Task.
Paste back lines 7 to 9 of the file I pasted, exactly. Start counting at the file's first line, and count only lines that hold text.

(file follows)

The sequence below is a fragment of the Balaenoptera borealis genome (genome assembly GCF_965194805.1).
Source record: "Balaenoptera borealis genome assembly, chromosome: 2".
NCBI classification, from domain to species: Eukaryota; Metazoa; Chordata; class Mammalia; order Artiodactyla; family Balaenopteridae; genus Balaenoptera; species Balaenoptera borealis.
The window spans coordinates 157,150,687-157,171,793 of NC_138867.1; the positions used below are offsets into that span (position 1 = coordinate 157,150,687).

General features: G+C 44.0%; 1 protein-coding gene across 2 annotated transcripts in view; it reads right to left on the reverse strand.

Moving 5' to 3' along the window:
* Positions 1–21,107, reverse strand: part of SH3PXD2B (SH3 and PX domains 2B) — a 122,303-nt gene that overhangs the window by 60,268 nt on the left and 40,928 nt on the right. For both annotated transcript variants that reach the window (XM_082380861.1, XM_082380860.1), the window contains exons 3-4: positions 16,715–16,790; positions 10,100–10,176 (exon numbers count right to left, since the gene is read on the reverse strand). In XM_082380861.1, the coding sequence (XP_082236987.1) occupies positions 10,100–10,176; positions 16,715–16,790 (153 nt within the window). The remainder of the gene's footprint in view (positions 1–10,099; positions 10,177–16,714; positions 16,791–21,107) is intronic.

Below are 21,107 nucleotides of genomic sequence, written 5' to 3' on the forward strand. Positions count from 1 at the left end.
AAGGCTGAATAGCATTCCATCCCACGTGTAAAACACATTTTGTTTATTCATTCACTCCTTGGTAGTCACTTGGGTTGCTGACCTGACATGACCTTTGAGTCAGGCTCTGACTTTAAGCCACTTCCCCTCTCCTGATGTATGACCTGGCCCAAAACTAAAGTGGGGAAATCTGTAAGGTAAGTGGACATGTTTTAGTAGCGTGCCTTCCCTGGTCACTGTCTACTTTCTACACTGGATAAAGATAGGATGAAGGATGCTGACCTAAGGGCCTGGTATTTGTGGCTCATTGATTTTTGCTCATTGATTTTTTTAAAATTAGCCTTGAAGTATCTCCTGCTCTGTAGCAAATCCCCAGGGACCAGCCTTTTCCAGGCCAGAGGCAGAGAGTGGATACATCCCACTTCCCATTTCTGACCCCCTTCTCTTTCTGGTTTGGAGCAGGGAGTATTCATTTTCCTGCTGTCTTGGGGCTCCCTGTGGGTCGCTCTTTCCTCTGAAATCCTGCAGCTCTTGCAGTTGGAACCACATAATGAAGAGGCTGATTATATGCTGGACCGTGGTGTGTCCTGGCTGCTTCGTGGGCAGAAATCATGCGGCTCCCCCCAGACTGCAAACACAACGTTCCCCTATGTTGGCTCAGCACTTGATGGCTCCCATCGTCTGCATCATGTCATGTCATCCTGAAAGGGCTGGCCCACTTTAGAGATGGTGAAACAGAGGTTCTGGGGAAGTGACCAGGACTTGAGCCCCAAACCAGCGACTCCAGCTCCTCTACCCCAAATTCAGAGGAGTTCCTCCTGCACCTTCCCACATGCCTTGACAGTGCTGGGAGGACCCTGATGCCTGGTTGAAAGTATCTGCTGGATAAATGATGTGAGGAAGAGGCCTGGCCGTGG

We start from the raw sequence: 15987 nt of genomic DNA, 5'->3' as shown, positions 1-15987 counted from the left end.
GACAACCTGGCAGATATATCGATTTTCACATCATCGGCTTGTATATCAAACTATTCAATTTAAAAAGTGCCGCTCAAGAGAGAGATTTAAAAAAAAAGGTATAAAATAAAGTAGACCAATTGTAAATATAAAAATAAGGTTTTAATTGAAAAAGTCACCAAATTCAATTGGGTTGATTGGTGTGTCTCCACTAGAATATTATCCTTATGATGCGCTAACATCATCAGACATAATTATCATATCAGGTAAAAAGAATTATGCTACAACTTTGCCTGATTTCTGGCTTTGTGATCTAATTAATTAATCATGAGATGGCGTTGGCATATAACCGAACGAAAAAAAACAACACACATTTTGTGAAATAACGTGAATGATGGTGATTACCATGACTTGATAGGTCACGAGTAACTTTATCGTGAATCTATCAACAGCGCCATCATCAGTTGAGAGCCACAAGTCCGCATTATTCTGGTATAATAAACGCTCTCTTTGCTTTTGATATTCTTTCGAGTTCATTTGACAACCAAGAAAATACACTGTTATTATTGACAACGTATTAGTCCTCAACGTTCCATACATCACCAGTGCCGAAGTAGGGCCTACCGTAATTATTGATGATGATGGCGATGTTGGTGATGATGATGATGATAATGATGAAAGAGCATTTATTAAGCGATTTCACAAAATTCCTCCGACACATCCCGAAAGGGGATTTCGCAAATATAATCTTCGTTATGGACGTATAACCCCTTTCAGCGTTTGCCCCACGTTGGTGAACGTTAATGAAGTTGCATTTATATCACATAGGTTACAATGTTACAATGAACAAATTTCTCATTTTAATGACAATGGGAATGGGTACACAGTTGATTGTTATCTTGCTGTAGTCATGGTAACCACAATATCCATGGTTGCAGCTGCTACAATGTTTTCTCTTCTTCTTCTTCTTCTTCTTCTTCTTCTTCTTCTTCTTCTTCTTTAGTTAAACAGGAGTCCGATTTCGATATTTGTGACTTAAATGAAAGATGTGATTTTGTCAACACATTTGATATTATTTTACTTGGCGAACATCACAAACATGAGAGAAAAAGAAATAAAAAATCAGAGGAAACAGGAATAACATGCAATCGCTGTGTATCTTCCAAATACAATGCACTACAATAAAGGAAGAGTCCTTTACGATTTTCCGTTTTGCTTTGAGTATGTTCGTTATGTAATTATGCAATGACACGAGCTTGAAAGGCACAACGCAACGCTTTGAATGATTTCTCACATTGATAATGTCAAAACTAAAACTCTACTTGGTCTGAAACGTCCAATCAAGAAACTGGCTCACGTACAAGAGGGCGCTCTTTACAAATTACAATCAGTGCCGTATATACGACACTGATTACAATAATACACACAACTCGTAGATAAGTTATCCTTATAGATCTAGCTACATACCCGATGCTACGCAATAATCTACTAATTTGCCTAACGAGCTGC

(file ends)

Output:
* Positions 1–21,107, reverse strand: part of SH3PXD2B (SH3 and PX domains 2B) — a 122,303-nt gene that overhangs the window by 60,268 nt on the left and 40,928 nt on the right. For both annotated transcript variants that reach the window (XM_082380861.1, XM_082380860.1), the window contains exons 3-4: positions 16,715–16,790; positions 10,100–10,176 (exon numbers count right to left, since the gene is read on the reverse strand). In XM_082380861.1, the coding sequence (XP_082236987.1) occupies positions 10,100–10,176; positions 16,715–16,790 (153 nt within the window). The remainder of the gene's footprint in view (positions 1–10,099; positions 10,177–16,714; positions 16,791–21,107) is intronic.

Below are 21,107 nucleotides of genomic sequence, written 5' to 3' on the forward strand. Positions count from 1 at the left end.
AAGGCTGAATAGCATTCCATCCCACGTGTAAAACACATTTTGTTTATTCATTCACTCCTTGGTAGTCACTTGGGTTGCTGACCTGACATGACCTTTGAGTCAGGCTCTGACTTTAAGCCACTTCCCCTCTCCTGATGTATGACCTGGCCCAAAACTAAAGTGGGGAAATCTGTAAGGTAAGTGGACATGTTTTAGTAGCGTGCCTTCCCTGGTCACTGTCTACTTTCTACACTGGATAAAGATAGGATGAAGGATGCTGACCTAAGGGCCTGGTATTTGTGGCTCATTGATTTTTGCTCATTGATTTTTTTAAAATTAGCCTTGAAGTATCTCCTGCTCTGTAGCAAATCCCCAGGGACCAGCCTTTTCCAGGCCAGAGGCAGAGAGTGGATACATCCCACTTCCCATTTCTGACCCCCTTCTCTTTCTGGTTTGGAGCAGGGAGTATTCATTTTCCTGCTGTCTTGGGGCTCCCTGTGGGTCGCTCTTTCCTCTGAAATCCTGCAGCTCTTGCAGTTGGAACCACATAATGAAGAGGCTGATTATATGCTGGACCGTGGTGTGTCCTGGCTGCTTCGTGGGCAGAAATCATGCGGCTCCCCCCAGACTGCAAACACAACGTTCCCCTATGTTGGCTCAGCACTTGATGGCTCCCATCGTCTGCATCATGTCATGTCATCCTGAAAGGGCTGGCCCACTTTAGAGATGGTGAAACAGAGGTTCTGGGGAAGTGACCAGGACTTGAGCCCCAAACCAGCGACTCCAGCTCCTCTACCCCAAATTCAGAGGAGTTCCTCCTGCACCTTCCCACATGCCTTGACAGTGCTGGGAGGACCCTGATGCCTGGTTGAAAGTATCTGCTGGATAAATGATGTGAGGAAGAGGCCTGGCCGTGG